1. 401(k) – This plan is for any type of private or public company. It is generally most appropriate for companies with 20 or more employees. It's key advantages are a wide range of mutual fund options as well as flexibility in the plan design. Employers may make a matching contribution or profit sharing contribution up to 25% of compensation with a maximum of $53,000 per individual. IRS Form 5500 and special IRS testing is made to ensure the plan does not favor highly compensation employees. Loans may be available as well as hardship withdrawals.
2. SEP IRA – This plan is used for the self-employed individual or small business owner to include those with employees. It is available for sole proprietors, Partnerships, S-Corporations and C-Corporations. There are a wide range of investment choices, it is easy to set up and maintain and there are flexible annual funding requirements. It is funded exclusively by employer contributions. Employer contributions are limited to 25% of compensation up to a maximum of $53,000. There are no employer tax filings and you can withdraw at any time but a 10% penalty applies if you are under 591/2.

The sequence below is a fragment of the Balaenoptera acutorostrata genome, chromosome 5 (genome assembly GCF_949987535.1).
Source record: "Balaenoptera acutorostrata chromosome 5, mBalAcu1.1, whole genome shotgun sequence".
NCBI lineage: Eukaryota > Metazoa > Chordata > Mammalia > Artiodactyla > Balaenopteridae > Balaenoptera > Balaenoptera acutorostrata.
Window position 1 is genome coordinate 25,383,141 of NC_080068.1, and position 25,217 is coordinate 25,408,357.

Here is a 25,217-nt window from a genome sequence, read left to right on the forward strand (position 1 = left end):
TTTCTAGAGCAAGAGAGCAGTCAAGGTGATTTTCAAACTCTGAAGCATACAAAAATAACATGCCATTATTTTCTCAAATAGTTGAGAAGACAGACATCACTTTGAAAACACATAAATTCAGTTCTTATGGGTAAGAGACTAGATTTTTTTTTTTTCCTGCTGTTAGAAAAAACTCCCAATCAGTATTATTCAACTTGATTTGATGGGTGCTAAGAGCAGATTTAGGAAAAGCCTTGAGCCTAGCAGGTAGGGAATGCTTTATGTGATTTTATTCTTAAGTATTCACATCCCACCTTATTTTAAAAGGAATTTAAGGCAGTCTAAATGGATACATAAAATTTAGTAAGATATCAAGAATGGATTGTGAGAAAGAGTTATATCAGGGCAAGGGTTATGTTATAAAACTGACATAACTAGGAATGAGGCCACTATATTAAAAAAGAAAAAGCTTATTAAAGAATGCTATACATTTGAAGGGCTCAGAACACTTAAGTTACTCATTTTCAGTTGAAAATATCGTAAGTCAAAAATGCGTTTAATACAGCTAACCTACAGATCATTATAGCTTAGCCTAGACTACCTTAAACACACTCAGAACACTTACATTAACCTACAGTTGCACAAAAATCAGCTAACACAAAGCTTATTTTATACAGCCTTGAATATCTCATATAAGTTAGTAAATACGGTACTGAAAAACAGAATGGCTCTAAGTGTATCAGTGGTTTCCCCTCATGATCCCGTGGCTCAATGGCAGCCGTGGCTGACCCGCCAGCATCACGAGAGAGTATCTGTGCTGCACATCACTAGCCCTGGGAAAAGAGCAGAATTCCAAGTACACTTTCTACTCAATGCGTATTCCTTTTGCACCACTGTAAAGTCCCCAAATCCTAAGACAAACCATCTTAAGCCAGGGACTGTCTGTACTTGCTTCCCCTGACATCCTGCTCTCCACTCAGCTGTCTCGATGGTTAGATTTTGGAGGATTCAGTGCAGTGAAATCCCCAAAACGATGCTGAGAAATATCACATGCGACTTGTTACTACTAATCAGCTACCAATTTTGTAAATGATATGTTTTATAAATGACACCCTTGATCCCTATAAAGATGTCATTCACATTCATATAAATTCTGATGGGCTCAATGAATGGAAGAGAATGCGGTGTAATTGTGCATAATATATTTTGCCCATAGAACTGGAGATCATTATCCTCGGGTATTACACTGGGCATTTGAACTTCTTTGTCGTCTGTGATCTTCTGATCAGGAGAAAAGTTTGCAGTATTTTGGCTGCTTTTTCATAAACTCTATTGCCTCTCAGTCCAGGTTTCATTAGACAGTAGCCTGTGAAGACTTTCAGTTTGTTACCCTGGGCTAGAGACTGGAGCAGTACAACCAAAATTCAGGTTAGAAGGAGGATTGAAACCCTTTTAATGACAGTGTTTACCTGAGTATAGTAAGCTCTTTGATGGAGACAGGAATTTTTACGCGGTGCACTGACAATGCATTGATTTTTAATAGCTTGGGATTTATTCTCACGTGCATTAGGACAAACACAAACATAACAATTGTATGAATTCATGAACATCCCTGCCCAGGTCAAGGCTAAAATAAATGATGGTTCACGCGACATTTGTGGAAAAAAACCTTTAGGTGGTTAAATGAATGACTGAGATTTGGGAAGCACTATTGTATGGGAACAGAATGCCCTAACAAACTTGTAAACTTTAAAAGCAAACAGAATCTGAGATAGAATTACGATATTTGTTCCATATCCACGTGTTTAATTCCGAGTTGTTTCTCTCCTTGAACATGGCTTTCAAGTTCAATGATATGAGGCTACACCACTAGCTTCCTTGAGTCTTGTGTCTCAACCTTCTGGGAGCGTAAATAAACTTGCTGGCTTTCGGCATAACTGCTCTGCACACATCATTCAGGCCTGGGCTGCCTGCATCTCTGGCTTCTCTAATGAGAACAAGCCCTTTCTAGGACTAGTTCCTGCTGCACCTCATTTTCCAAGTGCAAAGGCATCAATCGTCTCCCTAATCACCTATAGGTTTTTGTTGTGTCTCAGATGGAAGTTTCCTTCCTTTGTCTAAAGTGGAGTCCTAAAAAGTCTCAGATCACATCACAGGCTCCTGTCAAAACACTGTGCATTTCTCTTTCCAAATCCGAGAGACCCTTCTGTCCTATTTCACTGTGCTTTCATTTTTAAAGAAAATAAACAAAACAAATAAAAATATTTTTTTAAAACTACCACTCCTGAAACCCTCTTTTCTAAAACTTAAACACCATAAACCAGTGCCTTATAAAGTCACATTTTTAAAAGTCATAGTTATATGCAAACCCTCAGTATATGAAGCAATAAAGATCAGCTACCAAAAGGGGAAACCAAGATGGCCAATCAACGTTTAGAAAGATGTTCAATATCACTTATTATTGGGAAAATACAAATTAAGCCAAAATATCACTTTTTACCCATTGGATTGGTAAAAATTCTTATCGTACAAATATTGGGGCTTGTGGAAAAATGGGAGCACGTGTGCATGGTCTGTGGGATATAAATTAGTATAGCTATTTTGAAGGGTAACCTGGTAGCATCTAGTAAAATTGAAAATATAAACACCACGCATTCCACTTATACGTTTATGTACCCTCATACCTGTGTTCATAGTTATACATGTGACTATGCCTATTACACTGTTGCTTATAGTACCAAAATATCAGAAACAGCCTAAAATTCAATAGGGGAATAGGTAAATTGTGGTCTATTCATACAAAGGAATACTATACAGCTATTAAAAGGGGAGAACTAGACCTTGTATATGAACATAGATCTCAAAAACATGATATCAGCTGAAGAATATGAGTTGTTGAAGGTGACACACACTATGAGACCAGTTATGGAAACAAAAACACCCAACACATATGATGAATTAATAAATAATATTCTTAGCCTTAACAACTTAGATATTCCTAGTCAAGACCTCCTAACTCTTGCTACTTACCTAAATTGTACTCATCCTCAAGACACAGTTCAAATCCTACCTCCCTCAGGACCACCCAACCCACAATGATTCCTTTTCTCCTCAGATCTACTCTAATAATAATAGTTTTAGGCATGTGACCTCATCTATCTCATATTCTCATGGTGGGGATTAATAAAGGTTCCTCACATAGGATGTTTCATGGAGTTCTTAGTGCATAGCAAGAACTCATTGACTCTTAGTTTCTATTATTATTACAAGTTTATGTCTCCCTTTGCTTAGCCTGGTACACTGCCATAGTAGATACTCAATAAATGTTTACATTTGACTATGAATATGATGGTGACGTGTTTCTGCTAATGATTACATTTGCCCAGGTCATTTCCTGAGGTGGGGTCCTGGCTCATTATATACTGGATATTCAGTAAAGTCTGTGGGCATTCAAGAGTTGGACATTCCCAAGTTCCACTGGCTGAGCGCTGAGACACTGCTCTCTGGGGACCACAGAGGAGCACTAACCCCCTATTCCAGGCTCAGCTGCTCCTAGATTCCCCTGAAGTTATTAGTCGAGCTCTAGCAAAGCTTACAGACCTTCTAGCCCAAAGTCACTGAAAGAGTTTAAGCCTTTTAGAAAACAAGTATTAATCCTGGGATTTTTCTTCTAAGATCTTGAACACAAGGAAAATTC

3. Simple IRA – This plan is for businesses with 100 or fewer employees as well as self-employed individuals. It is available for sole proprietors, Partnerships, S-Corporations and C-Corporations. The key advantages are a wide range of investment choices, salary deferral plan with less administration, and electronic funding with customized contribution allocation for each participant. Can be funded by employee deferrals and employer contributions. Up to $12,500 in salary deferrals and $15,500 for participants 50 and over. The employer may contribute up to 3% of compensation which can be reduced to 1% in any of the two out of five years or contribute 2% of each employee's compensation up to $5,000. There are no employer tax filings; annual employee notifications of employers contributions must generally be made by November 1st. May withdraw at any time, but a 10% penalty may apply if taken before the age of 59 1/2. If the withdrawal is taken within the first two years of participation in the plan, that penalty increases to 25%.
5. Investment Only – This plan is for small businesses or self-employed individuals with an established retirement plan who want to significantly expand their range of investment options. Only plan trustees can request distributions from the account. The plan that is chosen determines the limits, who can contribute, and administrative responsibilities.
Note: Figures are for 2015 tax year.